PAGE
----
Golf Mind Play: Playing your Own Game

By: Tracy Tresidder

Do you find less than perfect conditions discouraging?

Players tend to judge their performance by their most recent score, and spend a lot of time after a round obsessing on an extra stroke from landing in a divot, or by the wind affecting their lie on a green. By focusing on what could have been if the conditions were perfect, players end up dwelling on the bogeys, rather than cherishing the birdies. A half empty glass rather than half full! Circumstances will vary each time you play, weather and fairway conditions fluctuate even on the most meticulously maintained courses. It is how you perceive and manage these challenges that make you a better player. Getting out of a tough position just once is all it takes to fuel your confidence and add to your level of experience. Each time you hit the ball from a challenging lie, you have learned something about your technique whether you hit a good shot or bad one. No matter what the result of your shot, you become more skilled in assessing what to do the next time you are in that situation. If you view a challenging situation as a productive experience, you will not only avoid disappointment, you will improve your judgment and technical skills.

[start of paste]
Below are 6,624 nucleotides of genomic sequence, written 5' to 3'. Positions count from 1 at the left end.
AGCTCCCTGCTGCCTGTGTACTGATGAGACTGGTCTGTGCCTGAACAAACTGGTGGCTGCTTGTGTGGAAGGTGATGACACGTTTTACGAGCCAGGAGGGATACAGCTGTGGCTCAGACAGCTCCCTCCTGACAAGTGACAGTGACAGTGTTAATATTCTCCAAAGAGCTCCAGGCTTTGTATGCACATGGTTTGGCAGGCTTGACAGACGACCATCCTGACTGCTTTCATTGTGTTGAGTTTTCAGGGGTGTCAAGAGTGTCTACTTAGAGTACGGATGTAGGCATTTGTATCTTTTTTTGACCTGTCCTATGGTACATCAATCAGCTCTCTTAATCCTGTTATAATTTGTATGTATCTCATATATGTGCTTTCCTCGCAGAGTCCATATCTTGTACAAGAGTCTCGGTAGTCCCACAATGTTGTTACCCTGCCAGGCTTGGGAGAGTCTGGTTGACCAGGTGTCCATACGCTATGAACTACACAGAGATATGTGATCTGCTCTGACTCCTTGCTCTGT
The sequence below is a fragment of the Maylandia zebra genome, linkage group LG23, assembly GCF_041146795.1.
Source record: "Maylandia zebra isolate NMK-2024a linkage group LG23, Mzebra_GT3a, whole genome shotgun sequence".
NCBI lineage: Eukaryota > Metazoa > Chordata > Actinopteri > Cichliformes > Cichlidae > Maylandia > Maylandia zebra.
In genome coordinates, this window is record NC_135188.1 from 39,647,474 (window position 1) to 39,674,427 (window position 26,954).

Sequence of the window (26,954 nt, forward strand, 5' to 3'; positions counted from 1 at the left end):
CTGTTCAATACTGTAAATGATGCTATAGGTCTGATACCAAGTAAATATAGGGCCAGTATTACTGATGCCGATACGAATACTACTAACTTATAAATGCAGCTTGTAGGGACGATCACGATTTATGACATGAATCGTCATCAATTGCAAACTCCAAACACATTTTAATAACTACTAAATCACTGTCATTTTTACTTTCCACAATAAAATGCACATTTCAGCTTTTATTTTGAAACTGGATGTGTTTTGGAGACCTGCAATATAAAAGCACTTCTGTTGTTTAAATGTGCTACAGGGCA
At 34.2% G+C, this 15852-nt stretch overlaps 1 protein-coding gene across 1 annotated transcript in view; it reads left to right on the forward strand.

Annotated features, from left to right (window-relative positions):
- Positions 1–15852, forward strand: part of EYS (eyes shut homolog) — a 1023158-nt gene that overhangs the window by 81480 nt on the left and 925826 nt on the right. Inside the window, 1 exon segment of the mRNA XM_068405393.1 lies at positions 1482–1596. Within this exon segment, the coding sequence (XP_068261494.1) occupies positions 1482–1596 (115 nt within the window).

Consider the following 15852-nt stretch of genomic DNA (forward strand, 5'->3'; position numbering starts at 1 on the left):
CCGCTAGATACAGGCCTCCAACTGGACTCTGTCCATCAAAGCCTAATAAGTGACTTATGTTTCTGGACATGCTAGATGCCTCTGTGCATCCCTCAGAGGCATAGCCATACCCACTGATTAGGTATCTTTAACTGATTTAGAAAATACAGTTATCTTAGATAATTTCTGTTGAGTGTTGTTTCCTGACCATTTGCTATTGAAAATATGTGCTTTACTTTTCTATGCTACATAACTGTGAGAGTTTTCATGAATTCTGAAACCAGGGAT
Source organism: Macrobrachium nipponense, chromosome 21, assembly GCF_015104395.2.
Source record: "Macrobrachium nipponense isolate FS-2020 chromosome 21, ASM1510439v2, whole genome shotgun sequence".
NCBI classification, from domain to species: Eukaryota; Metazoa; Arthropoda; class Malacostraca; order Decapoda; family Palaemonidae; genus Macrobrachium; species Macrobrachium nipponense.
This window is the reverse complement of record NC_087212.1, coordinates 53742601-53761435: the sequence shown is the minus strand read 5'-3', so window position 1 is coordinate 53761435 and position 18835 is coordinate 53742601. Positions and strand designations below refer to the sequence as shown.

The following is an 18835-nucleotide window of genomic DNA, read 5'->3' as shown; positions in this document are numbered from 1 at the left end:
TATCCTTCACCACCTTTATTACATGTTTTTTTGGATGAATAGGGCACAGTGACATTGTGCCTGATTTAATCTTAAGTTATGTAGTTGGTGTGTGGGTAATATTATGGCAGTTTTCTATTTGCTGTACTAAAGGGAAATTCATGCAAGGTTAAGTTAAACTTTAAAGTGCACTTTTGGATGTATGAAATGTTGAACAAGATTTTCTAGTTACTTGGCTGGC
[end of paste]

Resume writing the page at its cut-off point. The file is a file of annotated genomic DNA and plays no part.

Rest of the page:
Are you using competition to your advantage?

An accomplished player maintains a positive attitude by seeing challenges as a way to improve her game. The accomplished player also enjoys competing against others, and finds that healthy competition can boost motivation and goal setting. Although player competition is a regular and enjoyable part of golf, it is important to remain performance oriented and to focus on your own game rather than thinking about keeping up with or falling behind your opponent. Although you are playing against an opponent, it is advantageous to keep in mind that you are really competing against the golf course. Your main focus should be to improve your personal score and not to beat your playing partner. Placing too much emphasis on your playing partner's performance will only distract you from your own goals and will cause you to play differently than you normally would to try to match or surpass their skill level.

Tips

1.See challenges on the golf course as an opportunity to improve your game.

2.Focus on playing your own game, not how well your opponent is doing. You are playing against the course, and your goal should be to improve your own game, not to measure yourself against others.

Golf Guide
 • 
 • 
 • 
 • 
 • 
 • 
 • 
 • 
 • 
 • 
 • 
 • 
 • 
 • 
 • 
 • 
 • 
 • 
 • 
 • 

» More on Golf Guide
 



Share this article :
Click to see more related articles